A Research and Markets report found that the prepaid card market in the United States is expected to increase from $542.26 billion in 2022 to $826.96 billion by 2026.
Today, prepaid debit cards are accepted as a form of payment in the travel industry, real estate market, and other businesses.
What makes these cards so popular? They offer the convenience of a debit card without being tied to a traditional checking account.
If you’d rather have a purchase denied than pay another penalty fee, the card can help you avoid racking up debt.
But there can be downsides to prepaid debit cards.
Before you get one, it’s important to understand how they work and what it’ll cost you to use them.
This guide covers:
- What a prepaid business debit card is
- Five benefits of using a prepaid business debit card
- Drawbacks of prepaid business debit cards
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What Is a Prepaid Business Debit Card?
A prepaid business debit card allows you to make purchases or payments.
Unlike traditional debit cards, which draw funds for payments from an associated checking account, a prepaid business debit card requires you to load money in advance onto the card before using it.
If you need to manage employee spending but lack strong enough credit to qualify for a business credit card, consider getting a prepaid business debit card.
The cards are available from financial services organizations such as your local bank or credit card company. Some retailers like Walmart also let you apply for and preload your prepaid business debit card in-store. Alternatively, you can apply online through different websites that offer the cards.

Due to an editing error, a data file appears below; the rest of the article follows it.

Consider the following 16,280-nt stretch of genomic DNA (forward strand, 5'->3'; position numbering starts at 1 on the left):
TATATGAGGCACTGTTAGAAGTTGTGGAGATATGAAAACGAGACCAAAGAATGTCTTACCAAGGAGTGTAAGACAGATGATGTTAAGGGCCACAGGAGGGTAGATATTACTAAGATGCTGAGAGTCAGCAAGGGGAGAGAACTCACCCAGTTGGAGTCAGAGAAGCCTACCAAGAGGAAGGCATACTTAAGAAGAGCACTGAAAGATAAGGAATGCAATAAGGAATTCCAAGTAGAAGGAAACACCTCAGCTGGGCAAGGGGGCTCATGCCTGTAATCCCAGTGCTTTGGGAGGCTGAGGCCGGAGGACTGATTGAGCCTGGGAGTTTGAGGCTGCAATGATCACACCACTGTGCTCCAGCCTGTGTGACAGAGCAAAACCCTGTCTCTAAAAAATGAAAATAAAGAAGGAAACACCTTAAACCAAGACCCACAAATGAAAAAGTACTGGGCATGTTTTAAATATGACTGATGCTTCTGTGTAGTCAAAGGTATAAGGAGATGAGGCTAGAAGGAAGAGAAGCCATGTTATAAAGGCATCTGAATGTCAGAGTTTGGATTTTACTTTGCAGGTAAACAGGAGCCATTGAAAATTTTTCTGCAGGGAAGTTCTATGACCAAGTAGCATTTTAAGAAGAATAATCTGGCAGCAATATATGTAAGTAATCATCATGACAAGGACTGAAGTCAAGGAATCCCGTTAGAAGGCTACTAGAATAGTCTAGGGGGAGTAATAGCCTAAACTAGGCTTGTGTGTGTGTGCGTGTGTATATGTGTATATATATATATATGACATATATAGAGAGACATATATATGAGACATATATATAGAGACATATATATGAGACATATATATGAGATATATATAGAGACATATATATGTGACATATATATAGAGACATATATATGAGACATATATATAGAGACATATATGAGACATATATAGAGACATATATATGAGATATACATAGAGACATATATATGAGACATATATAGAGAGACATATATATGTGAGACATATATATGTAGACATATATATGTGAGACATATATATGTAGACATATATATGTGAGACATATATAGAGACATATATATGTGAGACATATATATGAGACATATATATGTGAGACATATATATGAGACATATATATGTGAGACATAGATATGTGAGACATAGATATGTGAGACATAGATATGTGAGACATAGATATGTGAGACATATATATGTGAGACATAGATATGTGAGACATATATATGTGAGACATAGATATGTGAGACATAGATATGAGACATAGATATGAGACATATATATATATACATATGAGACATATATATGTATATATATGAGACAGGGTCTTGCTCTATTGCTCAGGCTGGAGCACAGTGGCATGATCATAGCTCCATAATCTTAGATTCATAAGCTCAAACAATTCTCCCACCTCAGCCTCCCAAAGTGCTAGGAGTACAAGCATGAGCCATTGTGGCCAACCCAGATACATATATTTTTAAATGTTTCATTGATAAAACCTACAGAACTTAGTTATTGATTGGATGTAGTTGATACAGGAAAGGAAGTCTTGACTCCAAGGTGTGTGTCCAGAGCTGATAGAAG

Loading money onto your prepaid business debit card is fairly easy. You can use a variety of methods, including:
- Direct deposit
- Reload at a retail location
- Mobile check deposit
- Purchase a reload pack to add money to your card
- Transfer from your savings or checking accounts
When you need to check your account balance, you can do it over the phone, online, or via your card issuer’s mobile app.
What Benefits Can You Get From Using a Prepaid Business Debit Card?
- It’s easier and safer to carry than cash
- It offers an extra layer of security
- It can serve as a budgeting tool
- It doesn’t hurt your credit
- You can bank without opening an account
Prepaid business debit cards can be a key financial tool for your business.
Tack on the convenience it adds to your business ― no credit checks, low fees, and the ability to manage overspending ― and you have solid reasons for getting one.
Here’s a look at how using a prepaid business debit card can benefit you.
It’s Easier and Safer To Carry Than Cash
If you don’t want to carry cash, a single card is a more convenient and safer alternative.
It Offers an Extra Layer of Security
In the unfortunate event that someone steals your prepaid business debit card, they can only access the balance on the card, not your bank account.
It may be easy to use, but the thief cannot overdraw your account as they would with a debit card.
It Can Serve as a Budgeting Tool
A prepaid business debit card allows you to spend the money you load on it ― nothing more. So, it can help you limit you or your employees’ discretionary spending because you cannot overspend or incur overdraft fees as with traditional debit cards.
For example, Bento for Business lets you limit your employees’ transactions by personalizing their debit cards’ purposes.
It Doesn’t Hurt Your Credit